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New NC School of Science and Math-Morganton opens its doors

Margo Metzger
Courtesy of NCSSM-Morganton

The North Carolina School of Science and Math campus in Morganton is celebrating its grand opening this week. The publicly funded high school seeks to offer the same opportunities the original campus in Durham has given gifted students across the state since 1980.

In August, an inaugural class of 150 high school students will move to the residential campus in the foothills of western North Carolina to begin their junior year. As soon as next week, middle and high school students will begin attending STEM-related summer programs on site.

Margo Metzger
Courtesy of NCSSM-Morganton
A family tours the NC School of Science and Math campus in Morganton on a welcome day for students admitted to the inaugural class.

This day is about six years in the making for the school's Chief Campus Officer Kevin Baxter. He's been on the project since shortly after the General Assembly first appropriated funds for the school in 2016.

“I had never heard of Morganton when I saw this job posting in 2016, I will confess, and I drove out here, and I immediately understood why Morganton,” Baxter said.

Morganton is a city of about 16,000 in Burke County, between Asheville and Charlotte. Baxter said he was impressed by some of the tech resources in the area, including a Google data center in nearby Lenoir.

Google representatives have met with Baxter and discussed partnering on classes and mentorships for students. The new campus will offer the same core curriculum as the Durham campus, with an added focus in data science.

“The way that we're bringing data science to life in the curriculum is through pathways like financial technology, climate science, renewable energy, kind of domains that are emerging,” Baxter said.

Baxter said the location also attracted many applicants, especially from the Charlotte-area and rural counties statewide.

“There are students whose families have told us this spring, we would not have applied if Morganton was not an option, because they were either drawn to the distance from home, or they were drawn to a campus set in a more rural community as opposed to an urban metro environment,” Baxter said.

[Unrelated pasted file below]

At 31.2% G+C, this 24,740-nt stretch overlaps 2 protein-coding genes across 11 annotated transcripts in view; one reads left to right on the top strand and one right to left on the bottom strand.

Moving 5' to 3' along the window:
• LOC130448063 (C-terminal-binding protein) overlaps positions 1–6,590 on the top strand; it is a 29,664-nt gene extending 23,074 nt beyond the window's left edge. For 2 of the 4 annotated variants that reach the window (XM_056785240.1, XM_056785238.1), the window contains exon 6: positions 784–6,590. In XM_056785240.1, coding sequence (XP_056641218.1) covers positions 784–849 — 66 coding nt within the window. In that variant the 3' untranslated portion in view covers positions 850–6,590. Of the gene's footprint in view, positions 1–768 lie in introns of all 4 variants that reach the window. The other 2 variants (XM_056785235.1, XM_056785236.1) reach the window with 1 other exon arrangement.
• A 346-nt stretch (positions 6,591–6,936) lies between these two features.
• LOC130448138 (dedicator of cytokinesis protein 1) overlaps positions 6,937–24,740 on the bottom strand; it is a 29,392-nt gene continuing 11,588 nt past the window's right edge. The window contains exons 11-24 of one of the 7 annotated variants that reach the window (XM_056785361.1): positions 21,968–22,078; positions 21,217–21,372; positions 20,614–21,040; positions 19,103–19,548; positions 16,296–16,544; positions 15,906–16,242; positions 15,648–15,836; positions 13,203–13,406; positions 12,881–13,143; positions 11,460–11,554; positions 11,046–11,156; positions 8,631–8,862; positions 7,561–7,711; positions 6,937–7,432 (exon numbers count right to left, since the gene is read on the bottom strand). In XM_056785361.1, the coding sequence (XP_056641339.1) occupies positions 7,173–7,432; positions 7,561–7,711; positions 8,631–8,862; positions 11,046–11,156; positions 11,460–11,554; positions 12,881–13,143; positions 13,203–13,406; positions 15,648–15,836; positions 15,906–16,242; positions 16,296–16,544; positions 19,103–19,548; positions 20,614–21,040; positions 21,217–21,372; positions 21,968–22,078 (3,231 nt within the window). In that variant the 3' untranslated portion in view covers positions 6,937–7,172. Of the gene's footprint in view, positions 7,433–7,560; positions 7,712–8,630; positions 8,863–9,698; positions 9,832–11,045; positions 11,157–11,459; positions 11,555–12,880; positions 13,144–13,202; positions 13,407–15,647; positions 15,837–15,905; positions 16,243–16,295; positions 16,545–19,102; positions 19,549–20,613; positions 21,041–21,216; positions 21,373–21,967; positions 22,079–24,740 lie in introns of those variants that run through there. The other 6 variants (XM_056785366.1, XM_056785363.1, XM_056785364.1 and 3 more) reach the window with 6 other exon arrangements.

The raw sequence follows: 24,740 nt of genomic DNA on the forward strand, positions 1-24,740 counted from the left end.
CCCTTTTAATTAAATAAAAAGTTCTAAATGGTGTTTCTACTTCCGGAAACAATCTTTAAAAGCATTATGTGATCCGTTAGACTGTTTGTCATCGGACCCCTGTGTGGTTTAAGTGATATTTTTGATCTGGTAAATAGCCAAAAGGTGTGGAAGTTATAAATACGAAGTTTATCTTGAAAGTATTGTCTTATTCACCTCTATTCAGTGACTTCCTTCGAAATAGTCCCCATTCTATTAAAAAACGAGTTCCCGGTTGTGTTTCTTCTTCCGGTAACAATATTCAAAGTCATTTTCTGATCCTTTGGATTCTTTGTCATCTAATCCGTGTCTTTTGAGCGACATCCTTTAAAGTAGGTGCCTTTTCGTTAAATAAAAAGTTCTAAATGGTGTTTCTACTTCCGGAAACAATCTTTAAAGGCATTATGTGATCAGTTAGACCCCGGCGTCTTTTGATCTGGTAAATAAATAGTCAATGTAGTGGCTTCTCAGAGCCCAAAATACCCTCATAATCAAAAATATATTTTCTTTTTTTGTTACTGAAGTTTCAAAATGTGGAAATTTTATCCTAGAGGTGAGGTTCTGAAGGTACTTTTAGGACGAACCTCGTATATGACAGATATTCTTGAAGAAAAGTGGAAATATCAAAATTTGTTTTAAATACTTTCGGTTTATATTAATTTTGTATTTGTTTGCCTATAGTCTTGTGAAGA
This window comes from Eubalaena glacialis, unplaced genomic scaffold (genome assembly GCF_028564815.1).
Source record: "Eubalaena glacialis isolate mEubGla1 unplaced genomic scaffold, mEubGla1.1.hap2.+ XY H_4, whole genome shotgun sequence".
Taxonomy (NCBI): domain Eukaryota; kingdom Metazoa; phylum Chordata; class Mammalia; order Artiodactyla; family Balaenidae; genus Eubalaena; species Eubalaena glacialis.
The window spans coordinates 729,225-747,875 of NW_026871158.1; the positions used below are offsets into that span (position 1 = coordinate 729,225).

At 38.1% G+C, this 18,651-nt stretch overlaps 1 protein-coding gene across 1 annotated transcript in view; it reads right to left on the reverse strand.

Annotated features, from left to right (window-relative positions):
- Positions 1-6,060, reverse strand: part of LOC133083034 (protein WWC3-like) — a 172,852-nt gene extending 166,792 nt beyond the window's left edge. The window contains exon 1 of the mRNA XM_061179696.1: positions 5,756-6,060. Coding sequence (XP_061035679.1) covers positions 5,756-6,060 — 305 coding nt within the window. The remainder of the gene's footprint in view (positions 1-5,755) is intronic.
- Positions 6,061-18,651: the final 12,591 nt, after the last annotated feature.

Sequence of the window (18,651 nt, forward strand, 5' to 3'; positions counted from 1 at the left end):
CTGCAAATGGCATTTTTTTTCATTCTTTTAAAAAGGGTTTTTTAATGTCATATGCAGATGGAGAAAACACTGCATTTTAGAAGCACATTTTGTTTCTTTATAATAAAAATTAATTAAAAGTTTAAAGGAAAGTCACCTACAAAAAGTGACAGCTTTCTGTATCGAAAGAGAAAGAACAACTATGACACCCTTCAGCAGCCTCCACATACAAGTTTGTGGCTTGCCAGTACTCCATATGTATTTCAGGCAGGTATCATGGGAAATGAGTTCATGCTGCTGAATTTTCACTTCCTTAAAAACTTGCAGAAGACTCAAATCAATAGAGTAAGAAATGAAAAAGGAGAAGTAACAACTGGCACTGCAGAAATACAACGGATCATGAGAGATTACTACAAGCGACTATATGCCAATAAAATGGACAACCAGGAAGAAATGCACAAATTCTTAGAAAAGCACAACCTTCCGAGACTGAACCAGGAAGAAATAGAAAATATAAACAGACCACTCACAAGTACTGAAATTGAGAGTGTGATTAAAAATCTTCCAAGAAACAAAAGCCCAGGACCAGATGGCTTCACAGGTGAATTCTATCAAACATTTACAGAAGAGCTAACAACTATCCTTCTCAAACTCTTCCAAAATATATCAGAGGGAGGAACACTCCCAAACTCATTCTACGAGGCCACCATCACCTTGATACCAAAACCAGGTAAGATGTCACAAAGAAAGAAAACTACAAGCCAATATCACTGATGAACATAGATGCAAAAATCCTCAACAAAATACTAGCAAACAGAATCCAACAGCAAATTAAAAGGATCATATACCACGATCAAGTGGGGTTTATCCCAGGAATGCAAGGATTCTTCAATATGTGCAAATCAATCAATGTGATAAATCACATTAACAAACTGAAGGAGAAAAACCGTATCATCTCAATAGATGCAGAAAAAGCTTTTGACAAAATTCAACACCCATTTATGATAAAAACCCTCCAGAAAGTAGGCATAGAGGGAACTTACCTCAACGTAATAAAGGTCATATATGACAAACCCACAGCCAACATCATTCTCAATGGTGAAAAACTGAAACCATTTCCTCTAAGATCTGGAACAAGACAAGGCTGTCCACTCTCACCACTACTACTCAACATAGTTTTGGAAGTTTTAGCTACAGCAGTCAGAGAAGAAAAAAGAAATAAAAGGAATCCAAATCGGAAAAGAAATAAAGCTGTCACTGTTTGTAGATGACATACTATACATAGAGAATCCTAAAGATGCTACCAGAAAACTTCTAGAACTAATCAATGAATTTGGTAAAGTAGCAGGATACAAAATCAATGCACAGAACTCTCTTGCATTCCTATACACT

The idea to expand the offerings of the two-year, tuition-free high school in Durham to western North Carolina came from lawmakers, not from the UNC System or school administrators

At the school’s opening ceremony Friday, State Sen. Ralph Hise joked to the audience about the legislative study that determined where the second campus would be:

“I’ll let you in on a little secret. Sometimes the legislature knows the answer of a study before we actually put it into legislation,” Hise said.

Some members of the North Carolina School of Science and Math (NCSSM) community initially had concerns about a new site. In a 2016 blog post, alumnus Tucker Jones questioned whether the new school would exacerbate regional divides and whether it would be able to provide the same experience. Jones said in an email he has since met Baxter, who assuaged some of his concerns about the location.

Baxter said other alumni feared the new site might weigh on the Durham school's resources. Recent state budgets have paid for the campus's construction and operating expenses, with the help of more than $12 million in private fundraising by the NCSSM Foundation.

The school’s building costs have also nearly doubled, from an original bond of $58 million to a total construction cost of $102 million.

“The big implication that we've had to overcome, as it relates to the pandemic, has really been the challenges with the impacts on construction, labor shortages, cost escalation, you name it, we've had to overcome it on this project,” Baxter said.

The school was originally slated to open in fall 2021, but that was pushed back due to a delay in the passage of the state budget, which funded the school’s operating expenses.

Today, Baxter said many alumni embrace the new school, which creates an opportunity for more students to access its STEM-focused classes. Like the Durham campus, NCSSM-Morganton draws its students from all congressional districts across the state.

“We have 150 more students who would not have been given an opportunity to enroll in our programs this year, were it not for this campus opening its doors,” Baxter said. “And that's absolutely an impactful opportunity to touch more lives, bring more economic impact to our state, and actually influence the pipeline of tomorrow's leaders.”

The school is set to grow to 300 students the following year, increasing the NCSSM’s student population in Durham by about half.

Liz Schlemmer is WUNC's Education Reporter, covering preschool through higher education. Email:
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